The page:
The challenge posed to Syska Hennessy Group by the owner, LCOR Alexandria, LLC, was to provide an energy efficient campus approach to a 2.5 million-sq-ft complex of five- to 10-story office buildings and two open parking structures, while retaining the flexibility of standalone office buildings. The solution from a mechanical engineering perspective was to develop a distributed central plant.
USPTO also wanted a more energy-efficient solution with greater backup and redundancy. The idea of a central plant was explored, but the site, a brownfield that had been an old train yard, posed its own challenges. First, the 10 acres proved too small to accommodate an independent central plant building. Any underground hazardous material cleanup would have increased the cost of the project further.
After a USPTO needs analysis was conducted, it was determined that a distributed central plant was the right answer. This distributed central plant links each 400,000-sq-ft building, two of which are connected by a 30,000-sq-ft, 170-ft-high atrium at the southernmost part of a quadrangle arrangement of buildings.
Designing for Maximum EfficiencyThe challenge of designing the various mechanical systems for the USPTO campus was to create reliable, constructible, phased, and economical systems. To that end, the program includes a chilled water distribution system. The traditional water pumping arrangement is a primary-secondary system. This involves one set of pumps dedicated to the chillers and another for the building load. Another approach, called variable primary pumping, uses a single set of pumps that serve both the chillers and the building load.
A variable primary pumping scheme was employed at USPTO to yield a smaller size mechanical room and long-term energy efficiencies. In addition, because of the demand for high reliability with concurrent financial constraints ruling out the simple addition of standby equipment, the project required an innovative adaptation of this pumping scheme.
The conventional application of a variable primary pumping scheme called for each building to have its own individual and independent chiller plant. Because redundant standby equipment could not be added to each building's decentralized chiller plant, a "centralized-performance solution" was created by connecting each of the six chiller plants to a common campus loop. This piping loop was routed through subterranean pedestrian walkways to eliminate the need for extensive excavation.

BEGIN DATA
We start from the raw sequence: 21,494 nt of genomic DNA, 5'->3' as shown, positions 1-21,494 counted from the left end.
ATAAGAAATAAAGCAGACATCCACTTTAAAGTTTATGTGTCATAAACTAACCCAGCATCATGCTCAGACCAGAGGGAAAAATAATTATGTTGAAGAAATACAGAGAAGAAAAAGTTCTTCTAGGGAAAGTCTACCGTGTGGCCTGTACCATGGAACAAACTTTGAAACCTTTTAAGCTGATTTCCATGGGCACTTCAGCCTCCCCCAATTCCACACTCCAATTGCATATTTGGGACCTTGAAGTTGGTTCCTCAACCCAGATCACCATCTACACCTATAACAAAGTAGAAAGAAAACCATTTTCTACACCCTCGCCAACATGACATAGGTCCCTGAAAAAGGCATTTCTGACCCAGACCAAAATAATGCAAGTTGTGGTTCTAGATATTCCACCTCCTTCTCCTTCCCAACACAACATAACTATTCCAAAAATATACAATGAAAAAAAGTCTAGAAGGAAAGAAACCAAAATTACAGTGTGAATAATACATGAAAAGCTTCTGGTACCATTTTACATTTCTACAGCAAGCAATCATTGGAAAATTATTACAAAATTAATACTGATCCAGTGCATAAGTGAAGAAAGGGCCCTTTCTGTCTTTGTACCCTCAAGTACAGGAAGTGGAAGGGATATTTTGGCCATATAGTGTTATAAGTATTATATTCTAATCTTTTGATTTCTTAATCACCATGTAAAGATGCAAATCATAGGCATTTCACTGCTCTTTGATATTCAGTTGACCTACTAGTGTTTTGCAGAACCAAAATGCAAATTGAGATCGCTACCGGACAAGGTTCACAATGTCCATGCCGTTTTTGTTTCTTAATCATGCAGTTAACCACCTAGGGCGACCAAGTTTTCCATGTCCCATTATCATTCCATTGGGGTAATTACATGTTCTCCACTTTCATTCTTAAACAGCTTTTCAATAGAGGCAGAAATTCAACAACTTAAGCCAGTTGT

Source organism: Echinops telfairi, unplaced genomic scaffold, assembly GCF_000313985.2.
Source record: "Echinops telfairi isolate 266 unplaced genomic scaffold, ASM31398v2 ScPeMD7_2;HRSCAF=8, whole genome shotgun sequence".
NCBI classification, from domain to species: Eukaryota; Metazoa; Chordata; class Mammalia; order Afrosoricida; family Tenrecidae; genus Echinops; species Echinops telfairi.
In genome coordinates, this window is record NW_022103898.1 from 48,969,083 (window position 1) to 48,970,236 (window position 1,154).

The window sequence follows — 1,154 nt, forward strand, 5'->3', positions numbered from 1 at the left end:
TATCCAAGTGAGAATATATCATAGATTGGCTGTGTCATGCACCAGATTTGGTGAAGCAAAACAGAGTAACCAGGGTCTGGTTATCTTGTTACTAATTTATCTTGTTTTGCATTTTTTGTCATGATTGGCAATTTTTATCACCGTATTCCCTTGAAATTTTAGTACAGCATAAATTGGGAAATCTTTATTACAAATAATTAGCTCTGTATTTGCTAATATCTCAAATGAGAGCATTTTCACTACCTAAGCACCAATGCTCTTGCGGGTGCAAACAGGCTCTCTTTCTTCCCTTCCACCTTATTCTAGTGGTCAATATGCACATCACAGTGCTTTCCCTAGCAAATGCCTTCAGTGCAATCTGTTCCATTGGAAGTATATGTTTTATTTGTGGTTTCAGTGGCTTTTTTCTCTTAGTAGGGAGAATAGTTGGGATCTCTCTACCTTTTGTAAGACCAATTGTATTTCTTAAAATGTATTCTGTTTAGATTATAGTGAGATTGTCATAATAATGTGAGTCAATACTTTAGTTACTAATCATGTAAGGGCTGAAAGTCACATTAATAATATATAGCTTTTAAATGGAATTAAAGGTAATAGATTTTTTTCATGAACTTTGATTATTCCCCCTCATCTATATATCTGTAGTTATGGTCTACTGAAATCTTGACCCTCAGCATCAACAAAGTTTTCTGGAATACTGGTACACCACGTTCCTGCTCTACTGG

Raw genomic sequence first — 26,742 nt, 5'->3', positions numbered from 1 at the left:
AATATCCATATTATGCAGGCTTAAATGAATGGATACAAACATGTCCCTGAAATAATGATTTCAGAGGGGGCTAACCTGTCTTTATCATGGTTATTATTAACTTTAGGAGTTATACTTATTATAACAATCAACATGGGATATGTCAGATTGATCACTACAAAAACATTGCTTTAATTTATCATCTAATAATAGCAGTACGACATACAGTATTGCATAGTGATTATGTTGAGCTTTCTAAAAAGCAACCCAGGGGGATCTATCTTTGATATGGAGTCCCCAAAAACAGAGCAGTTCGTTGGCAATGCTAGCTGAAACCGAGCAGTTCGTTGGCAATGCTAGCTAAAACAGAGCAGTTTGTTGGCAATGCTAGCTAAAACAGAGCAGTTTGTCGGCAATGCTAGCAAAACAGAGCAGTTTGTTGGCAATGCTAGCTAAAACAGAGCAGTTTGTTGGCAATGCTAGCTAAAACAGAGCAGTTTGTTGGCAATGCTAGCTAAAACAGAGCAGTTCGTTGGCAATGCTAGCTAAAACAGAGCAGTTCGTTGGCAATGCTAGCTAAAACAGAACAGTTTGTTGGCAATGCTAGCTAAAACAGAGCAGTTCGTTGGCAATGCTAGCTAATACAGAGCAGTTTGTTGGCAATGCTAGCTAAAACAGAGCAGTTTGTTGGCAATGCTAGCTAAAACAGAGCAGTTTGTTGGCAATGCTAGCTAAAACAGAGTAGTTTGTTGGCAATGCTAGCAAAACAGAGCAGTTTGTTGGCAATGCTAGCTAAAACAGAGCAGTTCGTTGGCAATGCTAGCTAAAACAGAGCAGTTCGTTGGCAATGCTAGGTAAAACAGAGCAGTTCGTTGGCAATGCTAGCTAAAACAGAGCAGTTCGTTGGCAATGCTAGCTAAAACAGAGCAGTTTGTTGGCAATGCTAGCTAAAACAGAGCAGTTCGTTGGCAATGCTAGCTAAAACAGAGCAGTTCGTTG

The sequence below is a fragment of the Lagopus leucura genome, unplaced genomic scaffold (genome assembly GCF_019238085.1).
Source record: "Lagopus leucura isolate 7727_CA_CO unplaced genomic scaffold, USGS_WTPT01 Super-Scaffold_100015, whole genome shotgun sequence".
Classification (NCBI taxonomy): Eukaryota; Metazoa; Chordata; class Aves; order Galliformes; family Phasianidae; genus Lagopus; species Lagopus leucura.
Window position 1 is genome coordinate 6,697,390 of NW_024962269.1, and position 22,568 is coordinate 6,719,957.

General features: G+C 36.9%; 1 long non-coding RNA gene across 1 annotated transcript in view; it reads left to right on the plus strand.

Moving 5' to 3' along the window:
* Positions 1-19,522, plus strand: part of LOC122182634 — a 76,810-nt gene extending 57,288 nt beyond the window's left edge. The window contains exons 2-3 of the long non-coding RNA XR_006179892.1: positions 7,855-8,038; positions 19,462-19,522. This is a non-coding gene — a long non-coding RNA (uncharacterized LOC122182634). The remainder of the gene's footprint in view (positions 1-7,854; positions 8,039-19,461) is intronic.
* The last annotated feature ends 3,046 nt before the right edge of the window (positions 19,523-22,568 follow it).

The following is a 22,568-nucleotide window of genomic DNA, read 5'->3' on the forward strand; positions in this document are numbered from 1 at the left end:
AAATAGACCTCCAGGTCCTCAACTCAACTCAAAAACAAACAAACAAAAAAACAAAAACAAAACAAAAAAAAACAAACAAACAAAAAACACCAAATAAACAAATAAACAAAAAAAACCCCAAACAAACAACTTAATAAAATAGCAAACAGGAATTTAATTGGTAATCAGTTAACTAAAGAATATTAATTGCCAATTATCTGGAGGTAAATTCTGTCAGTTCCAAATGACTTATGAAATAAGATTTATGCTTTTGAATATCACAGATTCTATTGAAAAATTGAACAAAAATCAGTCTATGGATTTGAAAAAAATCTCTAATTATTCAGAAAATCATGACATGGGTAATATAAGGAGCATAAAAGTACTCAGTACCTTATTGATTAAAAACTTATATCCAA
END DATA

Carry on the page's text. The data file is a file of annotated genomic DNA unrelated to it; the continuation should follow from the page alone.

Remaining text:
This pipe network allows any building's plant to feed the campus loop, much like a grid power distribution system. Furthermore, if required by scheduled maintenance, unforeseen equipment failures, or cooling demands, individual chillers and/or plants could be brought online to serve their respective building or the campus as a whole, or any partial combination.
Included in the mechanical penthouse of each structure are two Carrier chillers and a cooling tower. Four of the structures each have one Carrier 535-ton chiller and one Carrier 565-ton chiller. The two buildings linked by the atrium each use two 850-ton Carrier chillers as well as additional water-cooled Carrier chillers and also contain two air cooled chillers to provide 24/7 operation of USPTO's data center.
The system also includes plate-and-frame heat exchangers. Each plant has one unit for precooling. Each plant also uses two condenser water pumps with a 1,925 gpm capacity for the main USPTO building (Madison Building) plant and a 2,900 gpm capacity for each of the other four plants.
Controls Optimize EfficienciesA control system to optimize chiller plant efficiency was provided by Systecom. The system ties into Johnson Controls' networked BAS. It runs the plants at peak efficiency while staging the chiller load from plant to plant. The Madison Building's data center uses separate air conditioners with a 1 in 4 redundancy to provide 24/7 operation. In all, there are 30 25-ton DataAire air conditioners.